The numbered series of diagrams:

  1. Begin active deceleration at an altitude of 15 kilometers (which is the periapsis altitude).
  2. Turn to landing attitude at an altitude of 2 kilometers. (Descending vertically from here?)
  3. At an altitude of 100 meters, stop and hover; use cameras to autonomously detect hazards and find a flat place to land.
  4. Descend from 100 meters to 4 meters using thrusters.
  5. Free-fall from an altitude of 4 meters to the surface.
  6. After soft landing, release the rover.

The diagram at right showing activities once on the ground:

  • Deploy solar panels
  • Establish communications
  • Unlock rover
  • Deploy rover mast and panels
  • Create panorama for rover navigation
  • Move to surface (about 350 minutes)
  • Do local exploration (about 30 minutes)
See other posts from December 2013


Or read more blog entries about: mission status, Chang'E program


jim oberg: 12/13/2013 11:33 CST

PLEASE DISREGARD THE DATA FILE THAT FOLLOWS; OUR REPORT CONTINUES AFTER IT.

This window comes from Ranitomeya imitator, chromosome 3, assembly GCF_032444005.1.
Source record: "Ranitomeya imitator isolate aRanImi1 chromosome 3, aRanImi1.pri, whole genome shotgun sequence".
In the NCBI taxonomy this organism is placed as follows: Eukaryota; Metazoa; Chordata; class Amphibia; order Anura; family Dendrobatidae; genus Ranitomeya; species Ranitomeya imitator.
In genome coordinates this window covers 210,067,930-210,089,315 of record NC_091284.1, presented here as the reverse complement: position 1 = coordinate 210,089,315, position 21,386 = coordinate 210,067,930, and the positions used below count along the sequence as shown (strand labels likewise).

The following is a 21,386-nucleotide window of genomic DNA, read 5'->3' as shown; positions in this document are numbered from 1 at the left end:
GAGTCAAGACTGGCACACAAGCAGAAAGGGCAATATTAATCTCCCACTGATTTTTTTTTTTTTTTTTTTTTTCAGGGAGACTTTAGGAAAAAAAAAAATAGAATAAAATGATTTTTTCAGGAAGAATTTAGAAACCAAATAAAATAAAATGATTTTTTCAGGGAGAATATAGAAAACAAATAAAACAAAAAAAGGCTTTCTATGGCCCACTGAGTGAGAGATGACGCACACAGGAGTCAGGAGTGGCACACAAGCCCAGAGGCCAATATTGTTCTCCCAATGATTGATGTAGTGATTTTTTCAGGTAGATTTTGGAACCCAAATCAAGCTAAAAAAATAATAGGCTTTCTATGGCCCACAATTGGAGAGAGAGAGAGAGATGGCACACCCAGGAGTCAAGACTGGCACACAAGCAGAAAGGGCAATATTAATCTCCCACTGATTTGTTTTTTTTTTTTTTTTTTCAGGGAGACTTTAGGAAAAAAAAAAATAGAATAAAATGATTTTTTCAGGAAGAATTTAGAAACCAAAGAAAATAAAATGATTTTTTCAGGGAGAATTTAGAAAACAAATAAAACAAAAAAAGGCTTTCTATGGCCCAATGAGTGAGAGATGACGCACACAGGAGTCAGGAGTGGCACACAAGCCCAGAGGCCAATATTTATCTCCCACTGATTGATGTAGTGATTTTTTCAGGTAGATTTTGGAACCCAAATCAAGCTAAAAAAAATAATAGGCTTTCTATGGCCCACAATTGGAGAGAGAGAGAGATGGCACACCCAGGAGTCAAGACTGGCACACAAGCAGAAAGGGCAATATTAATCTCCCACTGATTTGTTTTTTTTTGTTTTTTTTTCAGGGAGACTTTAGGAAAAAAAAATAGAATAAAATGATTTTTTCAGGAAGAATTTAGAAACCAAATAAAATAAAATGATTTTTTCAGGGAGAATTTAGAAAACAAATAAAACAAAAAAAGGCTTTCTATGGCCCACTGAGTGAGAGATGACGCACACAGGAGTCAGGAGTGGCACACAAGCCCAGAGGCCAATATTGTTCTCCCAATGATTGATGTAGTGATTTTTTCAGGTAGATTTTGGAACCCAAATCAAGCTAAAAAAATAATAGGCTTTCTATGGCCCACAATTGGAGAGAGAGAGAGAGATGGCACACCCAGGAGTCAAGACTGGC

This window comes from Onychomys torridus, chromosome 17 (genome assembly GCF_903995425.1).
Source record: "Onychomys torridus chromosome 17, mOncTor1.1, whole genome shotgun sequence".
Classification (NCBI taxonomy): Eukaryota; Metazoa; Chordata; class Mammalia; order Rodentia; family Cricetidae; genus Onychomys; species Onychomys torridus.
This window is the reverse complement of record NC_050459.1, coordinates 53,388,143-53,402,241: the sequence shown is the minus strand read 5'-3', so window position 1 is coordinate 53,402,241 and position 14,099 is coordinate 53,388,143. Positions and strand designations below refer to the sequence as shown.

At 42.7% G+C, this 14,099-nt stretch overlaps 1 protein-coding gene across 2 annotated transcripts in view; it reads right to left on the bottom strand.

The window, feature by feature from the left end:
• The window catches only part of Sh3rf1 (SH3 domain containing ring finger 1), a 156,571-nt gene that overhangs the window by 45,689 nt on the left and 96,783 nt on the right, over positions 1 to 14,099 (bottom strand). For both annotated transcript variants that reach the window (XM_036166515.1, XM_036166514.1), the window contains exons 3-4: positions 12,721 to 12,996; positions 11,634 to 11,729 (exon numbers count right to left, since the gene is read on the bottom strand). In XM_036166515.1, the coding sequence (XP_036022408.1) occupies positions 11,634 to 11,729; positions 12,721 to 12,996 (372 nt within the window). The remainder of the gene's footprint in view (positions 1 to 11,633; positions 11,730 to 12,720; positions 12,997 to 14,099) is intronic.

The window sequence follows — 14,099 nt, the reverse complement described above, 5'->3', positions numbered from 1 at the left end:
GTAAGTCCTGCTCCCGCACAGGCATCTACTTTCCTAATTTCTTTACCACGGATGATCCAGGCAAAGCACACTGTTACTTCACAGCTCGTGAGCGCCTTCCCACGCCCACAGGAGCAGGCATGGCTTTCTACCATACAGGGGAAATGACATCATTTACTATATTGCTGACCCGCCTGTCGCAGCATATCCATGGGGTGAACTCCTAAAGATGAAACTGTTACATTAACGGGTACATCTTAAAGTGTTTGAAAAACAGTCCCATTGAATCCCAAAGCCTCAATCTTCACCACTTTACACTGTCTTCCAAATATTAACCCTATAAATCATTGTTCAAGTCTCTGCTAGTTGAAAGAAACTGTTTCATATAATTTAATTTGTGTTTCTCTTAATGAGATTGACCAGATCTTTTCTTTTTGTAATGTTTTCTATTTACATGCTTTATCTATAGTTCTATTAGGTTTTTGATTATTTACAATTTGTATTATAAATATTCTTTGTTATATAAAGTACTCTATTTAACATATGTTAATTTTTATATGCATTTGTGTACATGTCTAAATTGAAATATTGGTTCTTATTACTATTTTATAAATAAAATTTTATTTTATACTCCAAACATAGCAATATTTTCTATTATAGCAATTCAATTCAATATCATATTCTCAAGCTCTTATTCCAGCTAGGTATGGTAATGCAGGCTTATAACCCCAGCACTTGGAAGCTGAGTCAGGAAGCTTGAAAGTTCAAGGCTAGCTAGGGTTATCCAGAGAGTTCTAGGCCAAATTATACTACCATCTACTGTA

I'm optimistic for success, because from what I've seen of the enormously impressive Chinese effort to study other people's space experience [they seem to extract more usable information from American space failures than America itself has], the early US and USSR failures should for all intents and purposes count as 'China failures' too, in so far as they benefit from those experiences. The Chinese space team has repeatedly shown an uncanny ability to learn from other people's mistakes, in space technology. It's not magic, and I think they have enormous challenges in running a big program under the top-down all-wisdom-flows-from-the-mandarins philosophy enunciated in their periodic 'white papers'. But for a well defined technological challenge whose environment -- the lunar surface -- they understand far better than did either NASA or the Soviets in the 1960s, I find reasons to expect success. Just as I do, to a somewhat lesser extent, for a few Google Lunar X-Prize contenders.